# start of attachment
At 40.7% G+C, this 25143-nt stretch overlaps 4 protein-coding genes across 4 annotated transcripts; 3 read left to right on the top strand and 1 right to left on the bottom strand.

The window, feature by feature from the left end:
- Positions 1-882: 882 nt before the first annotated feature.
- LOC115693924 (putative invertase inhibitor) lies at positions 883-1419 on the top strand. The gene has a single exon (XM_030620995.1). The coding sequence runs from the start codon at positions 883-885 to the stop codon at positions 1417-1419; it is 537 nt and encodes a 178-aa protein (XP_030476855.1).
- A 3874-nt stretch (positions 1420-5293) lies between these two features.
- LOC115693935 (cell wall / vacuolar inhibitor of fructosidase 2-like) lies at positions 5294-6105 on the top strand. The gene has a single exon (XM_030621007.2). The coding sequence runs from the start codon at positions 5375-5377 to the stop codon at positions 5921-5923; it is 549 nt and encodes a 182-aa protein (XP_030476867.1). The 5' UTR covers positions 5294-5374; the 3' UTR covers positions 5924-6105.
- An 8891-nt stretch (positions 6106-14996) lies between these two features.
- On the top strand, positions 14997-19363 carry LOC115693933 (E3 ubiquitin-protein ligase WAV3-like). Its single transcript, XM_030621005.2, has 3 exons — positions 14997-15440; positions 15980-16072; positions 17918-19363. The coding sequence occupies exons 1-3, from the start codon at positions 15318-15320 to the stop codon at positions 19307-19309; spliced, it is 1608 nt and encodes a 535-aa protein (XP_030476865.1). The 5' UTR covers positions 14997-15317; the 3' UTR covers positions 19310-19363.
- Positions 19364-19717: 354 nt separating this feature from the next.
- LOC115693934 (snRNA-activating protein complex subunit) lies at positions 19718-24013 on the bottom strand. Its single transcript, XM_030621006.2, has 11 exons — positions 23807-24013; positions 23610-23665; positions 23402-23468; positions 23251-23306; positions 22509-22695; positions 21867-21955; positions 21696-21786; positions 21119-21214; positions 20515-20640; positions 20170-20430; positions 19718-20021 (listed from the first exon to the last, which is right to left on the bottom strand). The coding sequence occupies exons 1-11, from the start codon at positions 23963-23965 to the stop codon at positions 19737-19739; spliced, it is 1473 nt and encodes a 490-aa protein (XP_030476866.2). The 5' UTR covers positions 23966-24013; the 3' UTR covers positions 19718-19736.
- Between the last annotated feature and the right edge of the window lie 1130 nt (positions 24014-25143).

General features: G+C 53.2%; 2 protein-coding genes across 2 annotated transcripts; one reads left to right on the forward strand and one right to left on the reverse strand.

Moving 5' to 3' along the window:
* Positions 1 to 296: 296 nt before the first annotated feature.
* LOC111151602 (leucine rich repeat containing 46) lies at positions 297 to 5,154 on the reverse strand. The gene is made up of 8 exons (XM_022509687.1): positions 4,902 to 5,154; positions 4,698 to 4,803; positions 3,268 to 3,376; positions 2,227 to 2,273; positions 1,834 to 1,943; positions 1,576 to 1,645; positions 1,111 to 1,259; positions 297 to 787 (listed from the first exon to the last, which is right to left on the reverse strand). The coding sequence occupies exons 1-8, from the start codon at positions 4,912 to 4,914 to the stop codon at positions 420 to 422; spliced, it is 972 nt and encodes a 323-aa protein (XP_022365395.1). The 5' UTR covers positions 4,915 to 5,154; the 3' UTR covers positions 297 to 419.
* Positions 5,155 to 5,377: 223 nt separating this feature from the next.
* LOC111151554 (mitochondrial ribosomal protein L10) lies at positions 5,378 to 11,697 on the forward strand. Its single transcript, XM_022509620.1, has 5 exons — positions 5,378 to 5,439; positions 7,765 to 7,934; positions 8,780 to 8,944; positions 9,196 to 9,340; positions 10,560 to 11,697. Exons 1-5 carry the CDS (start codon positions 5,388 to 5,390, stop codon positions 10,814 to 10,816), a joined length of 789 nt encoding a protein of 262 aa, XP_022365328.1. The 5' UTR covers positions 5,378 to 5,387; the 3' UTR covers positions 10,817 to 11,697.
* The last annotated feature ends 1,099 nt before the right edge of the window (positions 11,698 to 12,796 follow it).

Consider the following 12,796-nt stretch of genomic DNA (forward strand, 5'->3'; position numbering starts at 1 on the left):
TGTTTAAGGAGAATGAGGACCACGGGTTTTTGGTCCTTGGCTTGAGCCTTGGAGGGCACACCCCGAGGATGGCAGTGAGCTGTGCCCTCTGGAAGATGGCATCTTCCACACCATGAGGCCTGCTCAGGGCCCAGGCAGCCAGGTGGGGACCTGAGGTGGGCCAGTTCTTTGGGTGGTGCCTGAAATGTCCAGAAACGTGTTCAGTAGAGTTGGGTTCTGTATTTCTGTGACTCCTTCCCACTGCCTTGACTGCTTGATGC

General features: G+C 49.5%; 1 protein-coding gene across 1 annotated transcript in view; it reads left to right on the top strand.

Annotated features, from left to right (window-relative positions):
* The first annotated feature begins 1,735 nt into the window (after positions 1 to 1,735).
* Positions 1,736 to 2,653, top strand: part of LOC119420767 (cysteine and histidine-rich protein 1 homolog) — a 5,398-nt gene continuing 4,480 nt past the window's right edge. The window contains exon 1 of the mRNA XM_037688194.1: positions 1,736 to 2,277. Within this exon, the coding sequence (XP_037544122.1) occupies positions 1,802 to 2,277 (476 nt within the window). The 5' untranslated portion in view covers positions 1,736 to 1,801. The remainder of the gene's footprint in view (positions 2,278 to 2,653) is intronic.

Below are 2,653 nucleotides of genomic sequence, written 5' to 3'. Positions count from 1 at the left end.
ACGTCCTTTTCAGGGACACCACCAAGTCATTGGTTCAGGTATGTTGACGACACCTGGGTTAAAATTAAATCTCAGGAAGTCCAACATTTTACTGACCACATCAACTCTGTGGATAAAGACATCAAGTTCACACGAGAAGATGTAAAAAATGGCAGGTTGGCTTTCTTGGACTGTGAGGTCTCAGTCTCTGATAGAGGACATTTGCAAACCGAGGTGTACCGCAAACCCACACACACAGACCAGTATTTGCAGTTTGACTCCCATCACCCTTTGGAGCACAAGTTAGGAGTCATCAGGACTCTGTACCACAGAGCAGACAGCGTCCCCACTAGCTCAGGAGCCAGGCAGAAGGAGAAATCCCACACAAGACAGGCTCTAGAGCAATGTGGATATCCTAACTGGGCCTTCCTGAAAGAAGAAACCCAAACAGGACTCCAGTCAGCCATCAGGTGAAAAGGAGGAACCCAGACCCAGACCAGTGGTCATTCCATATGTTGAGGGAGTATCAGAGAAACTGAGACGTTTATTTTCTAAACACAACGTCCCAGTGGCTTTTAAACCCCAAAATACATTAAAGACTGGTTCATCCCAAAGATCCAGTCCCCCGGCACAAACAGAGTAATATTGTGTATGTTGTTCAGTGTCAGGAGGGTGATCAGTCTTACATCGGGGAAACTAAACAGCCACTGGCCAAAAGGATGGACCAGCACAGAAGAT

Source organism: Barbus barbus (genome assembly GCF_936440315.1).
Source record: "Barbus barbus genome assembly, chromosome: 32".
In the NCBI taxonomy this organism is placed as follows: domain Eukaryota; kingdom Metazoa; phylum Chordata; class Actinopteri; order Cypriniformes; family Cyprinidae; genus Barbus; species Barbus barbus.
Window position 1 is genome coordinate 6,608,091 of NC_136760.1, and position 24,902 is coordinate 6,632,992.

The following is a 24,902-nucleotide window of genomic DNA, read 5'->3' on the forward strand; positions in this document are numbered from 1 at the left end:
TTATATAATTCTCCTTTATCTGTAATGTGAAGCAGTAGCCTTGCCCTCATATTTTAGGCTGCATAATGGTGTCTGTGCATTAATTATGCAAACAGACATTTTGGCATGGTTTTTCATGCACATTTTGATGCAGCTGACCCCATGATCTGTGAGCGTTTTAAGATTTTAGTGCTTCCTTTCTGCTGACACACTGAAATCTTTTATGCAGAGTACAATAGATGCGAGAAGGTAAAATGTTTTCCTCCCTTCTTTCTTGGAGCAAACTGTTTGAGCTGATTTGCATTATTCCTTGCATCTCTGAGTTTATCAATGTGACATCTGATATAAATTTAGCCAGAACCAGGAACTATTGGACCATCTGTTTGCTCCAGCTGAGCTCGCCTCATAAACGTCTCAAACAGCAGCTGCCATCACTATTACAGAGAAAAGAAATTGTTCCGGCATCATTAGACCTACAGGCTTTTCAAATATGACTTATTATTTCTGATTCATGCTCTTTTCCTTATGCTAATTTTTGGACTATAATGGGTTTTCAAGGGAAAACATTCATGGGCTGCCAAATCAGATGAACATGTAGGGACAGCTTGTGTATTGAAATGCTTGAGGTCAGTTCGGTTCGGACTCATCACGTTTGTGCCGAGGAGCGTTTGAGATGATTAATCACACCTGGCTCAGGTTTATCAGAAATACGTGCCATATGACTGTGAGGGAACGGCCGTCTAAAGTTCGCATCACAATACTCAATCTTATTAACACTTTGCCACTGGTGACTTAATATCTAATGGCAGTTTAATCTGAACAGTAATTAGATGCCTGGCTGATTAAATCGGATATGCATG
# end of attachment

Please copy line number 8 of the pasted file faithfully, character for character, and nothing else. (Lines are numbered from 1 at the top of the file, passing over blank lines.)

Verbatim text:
- On the top strand, positions 14997-19363 carry LOC115693933 (E3 ubiquitin-protein ligase WAV3-like). Its single transcript, XM_030621005.2, has 3 exons — positions 14997-15440; positions 15980-16072; positions 17918-19363. The coding sequence occupies exons 1-3, from the start codon at positions 15318-15320 to the stop codon at positions 19307-19309; spliced, it is 1608 nt and encodes a 535-aa protein (XP_030476865.1). The 5' UTR covers positions 14997-15317; the 3' UTR covers positions 19310-19363.